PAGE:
Google and correlation madness

Some of you may have heard of Google Trends, a useful tool from Google that lets you plot the activity of popular Google search terms over time. As noted by Justin Wolfers at the Freakonomics blog, there are already some pretty useful applications of this tool; most notably, Google Flu Trends, which uses Google’s search data to try to predict flu activity.

Well, Google has now taken this a step further, with an fascinating new tool called Google Correlate, which allows you to upload any data series (preferably a weekly one) and see what search terms in the United States are most highly correlated with it (unfortunately they don’t have international data yet).

I’ve taken it for a spin, and interestingly, it works pretty well. Let’s take US gasoline prices as an example. One of the most highly correlated search terms here is “best suv mpg”. As you can see below, every time petrol prices spike, there is a corresponding spike in the number of Google searches for fuel efficient SUVs.

Let’s now move on to the US weekly jobless claims data, one of the most useful gauges of the US job market. Not surprisingly, “filing for unemployment” comes near the top of the list with a correlation of more than 0.9. Another popular search term is “government help.”

And finally, I present to you the perfect correlation: the US monetary base and the search term: “is smoking weed bad?”

If there are any hedge fund managers out there, there might be a profitable trading strategy behind this.

Food for thought.

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  1. Is this a trend we should watch for ?
    “Heinz Australia will shed more than 300 jobs when it moves some of its Victoria, NSW and Queensland operations to….. New Zealand.”

    • Let’s hope the NZ dairy cows don’t break
      into the their new ‘Heinz factory’ one night…
      We might have new shore-lines by morning.
      cheers JR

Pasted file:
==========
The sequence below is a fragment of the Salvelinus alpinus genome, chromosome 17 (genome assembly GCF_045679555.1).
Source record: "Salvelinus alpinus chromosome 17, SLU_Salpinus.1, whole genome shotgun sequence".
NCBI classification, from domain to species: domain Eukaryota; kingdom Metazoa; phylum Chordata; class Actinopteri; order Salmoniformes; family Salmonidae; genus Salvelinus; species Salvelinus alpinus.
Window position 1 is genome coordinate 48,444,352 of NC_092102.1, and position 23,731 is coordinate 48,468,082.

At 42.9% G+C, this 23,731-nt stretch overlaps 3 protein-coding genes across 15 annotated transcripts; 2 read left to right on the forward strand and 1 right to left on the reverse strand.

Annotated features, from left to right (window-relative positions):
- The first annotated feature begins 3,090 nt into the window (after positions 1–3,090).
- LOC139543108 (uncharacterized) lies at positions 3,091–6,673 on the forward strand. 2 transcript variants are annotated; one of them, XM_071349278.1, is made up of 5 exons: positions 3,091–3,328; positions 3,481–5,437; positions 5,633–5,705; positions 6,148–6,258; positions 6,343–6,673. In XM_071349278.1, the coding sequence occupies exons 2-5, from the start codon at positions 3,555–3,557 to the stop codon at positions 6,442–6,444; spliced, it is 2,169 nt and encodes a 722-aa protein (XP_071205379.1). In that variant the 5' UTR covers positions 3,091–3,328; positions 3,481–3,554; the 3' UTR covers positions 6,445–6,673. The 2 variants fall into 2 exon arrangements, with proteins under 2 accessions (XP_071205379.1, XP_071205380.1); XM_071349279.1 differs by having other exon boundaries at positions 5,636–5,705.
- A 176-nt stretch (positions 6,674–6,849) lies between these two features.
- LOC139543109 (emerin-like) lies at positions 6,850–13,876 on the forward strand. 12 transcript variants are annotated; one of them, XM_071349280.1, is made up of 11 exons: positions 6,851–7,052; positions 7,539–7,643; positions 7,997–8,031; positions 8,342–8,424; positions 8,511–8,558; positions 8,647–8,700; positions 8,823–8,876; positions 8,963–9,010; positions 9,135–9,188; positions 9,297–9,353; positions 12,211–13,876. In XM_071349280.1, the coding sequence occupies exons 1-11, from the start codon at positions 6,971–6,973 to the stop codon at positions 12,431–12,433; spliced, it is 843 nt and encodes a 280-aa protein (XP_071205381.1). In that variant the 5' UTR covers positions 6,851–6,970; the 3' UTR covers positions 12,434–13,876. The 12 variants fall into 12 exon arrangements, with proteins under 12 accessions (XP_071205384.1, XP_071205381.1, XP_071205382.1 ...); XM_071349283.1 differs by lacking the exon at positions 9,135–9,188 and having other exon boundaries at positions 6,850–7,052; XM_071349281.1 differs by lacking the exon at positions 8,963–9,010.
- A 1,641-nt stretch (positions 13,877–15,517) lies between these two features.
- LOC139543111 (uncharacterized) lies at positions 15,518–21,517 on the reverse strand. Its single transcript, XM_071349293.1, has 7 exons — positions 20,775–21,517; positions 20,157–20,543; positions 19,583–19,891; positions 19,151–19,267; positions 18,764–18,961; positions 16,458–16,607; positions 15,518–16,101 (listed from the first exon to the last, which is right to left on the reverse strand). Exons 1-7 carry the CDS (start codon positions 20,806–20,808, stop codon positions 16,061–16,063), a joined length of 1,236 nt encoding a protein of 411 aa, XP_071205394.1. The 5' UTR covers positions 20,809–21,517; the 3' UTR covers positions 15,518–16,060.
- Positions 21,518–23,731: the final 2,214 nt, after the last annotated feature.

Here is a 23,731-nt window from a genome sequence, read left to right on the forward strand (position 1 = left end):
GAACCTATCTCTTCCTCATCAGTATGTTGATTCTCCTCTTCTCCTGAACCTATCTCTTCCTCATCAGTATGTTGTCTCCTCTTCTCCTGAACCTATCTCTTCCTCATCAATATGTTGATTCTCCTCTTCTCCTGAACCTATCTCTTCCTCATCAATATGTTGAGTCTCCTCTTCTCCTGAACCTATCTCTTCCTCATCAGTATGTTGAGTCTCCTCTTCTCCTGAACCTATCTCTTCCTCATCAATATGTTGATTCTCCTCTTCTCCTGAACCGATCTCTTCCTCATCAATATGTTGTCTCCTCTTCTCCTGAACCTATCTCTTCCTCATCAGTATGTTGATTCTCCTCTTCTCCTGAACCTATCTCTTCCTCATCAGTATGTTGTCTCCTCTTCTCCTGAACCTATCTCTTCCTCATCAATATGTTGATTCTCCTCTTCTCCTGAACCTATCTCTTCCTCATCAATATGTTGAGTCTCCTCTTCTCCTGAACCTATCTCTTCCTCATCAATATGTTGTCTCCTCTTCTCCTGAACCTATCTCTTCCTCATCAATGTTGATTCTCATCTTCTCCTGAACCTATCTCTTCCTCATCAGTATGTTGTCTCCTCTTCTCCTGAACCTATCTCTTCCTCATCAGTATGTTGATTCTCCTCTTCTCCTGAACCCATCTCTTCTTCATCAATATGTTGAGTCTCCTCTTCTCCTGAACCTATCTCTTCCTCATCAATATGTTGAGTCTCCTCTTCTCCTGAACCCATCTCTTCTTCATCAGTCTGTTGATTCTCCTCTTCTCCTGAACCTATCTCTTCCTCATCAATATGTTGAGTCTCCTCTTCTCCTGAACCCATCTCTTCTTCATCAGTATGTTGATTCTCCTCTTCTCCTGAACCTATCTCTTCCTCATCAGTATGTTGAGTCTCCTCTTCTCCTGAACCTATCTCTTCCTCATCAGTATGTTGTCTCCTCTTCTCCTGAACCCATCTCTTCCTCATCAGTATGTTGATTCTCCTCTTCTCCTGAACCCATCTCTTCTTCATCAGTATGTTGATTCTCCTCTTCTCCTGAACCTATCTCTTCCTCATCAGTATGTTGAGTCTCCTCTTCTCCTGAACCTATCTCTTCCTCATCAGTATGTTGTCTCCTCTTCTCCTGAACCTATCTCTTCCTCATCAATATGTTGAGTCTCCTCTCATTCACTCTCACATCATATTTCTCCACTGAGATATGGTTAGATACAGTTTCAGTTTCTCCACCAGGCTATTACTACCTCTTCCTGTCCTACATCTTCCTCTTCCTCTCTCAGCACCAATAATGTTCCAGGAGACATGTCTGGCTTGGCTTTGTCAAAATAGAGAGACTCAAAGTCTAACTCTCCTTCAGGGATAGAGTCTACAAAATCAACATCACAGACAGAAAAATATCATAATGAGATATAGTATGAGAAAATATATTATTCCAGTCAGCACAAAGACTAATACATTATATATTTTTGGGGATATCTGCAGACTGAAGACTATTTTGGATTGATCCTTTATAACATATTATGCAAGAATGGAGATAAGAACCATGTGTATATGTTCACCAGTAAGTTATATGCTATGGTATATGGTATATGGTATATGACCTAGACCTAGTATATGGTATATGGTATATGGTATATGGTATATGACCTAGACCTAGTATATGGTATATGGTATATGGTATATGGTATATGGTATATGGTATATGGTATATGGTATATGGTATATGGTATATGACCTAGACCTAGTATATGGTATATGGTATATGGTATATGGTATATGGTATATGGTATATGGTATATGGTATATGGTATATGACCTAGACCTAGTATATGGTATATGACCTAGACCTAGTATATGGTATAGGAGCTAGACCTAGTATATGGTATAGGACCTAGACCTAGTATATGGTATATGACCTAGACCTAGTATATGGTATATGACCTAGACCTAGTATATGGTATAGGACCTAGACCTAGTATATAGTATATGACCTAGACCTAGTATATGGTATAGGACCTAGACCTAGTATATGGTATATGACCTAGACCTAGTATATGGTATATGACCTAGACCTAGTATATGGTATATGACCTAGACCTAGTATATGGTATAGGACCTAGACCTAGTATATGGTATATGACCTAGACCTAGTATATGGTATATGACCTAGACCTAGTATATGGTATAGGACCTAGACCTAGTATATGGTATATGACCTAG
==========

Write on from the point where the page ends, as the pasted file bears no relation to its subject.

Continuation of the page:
2. I find this very interesting: Search for “housing bubble” in USA peaked in July 2005 a year before prices started falling. Search for the same term in Australia peaked in Dec 2009.

  3. Very cool and thanks for sharing this. Could be very useful if you know the validity of the data set.

  4. Wonder what the correlation is like between Australian house prices and interest rates.

  5. As much as it is a powerful search tool etc, Google keeps records of all your inquiries and sends all your inquiries to the NSA. It also places a unique tracking ID cookie on your system tracking your IP address.

    For those of you that wish to be more discrete – use or These help mask your details whilst interfacing with Google.

    • The_Mainlander

      And a silver foil hat.


      I love Cookies and Googles 100 year cookies are tastiest!


      • Mainlander, I’ll take your silver foiled hat and cash it in.

        How do I know this? I’m in the software industry and have a close friend in ASIO.

        Google is just the tip of the iceberg mate. Everything we do today via the internet and our mobile phone is recorded.

        Rotten Apple – you’re right, it was off topic but I couldn’t help myself 🙂

  6. hehehe – the joy of statistics. i remember as an undergrad a textbook example showing the almost perfect (r=1) correlation between ice cream sales and shark bites.

  7. Lighter Fluid

    Australian quarterly filings for bankruptcy correlates highest with “blackberry device manager” (r=0.96)…

    “local jobs” at no. 2 makes more sense(r=0.955).

    blackberry device manager predicts an upward trend, whereas local jobs predicts downward trend. Lets see what happens eh?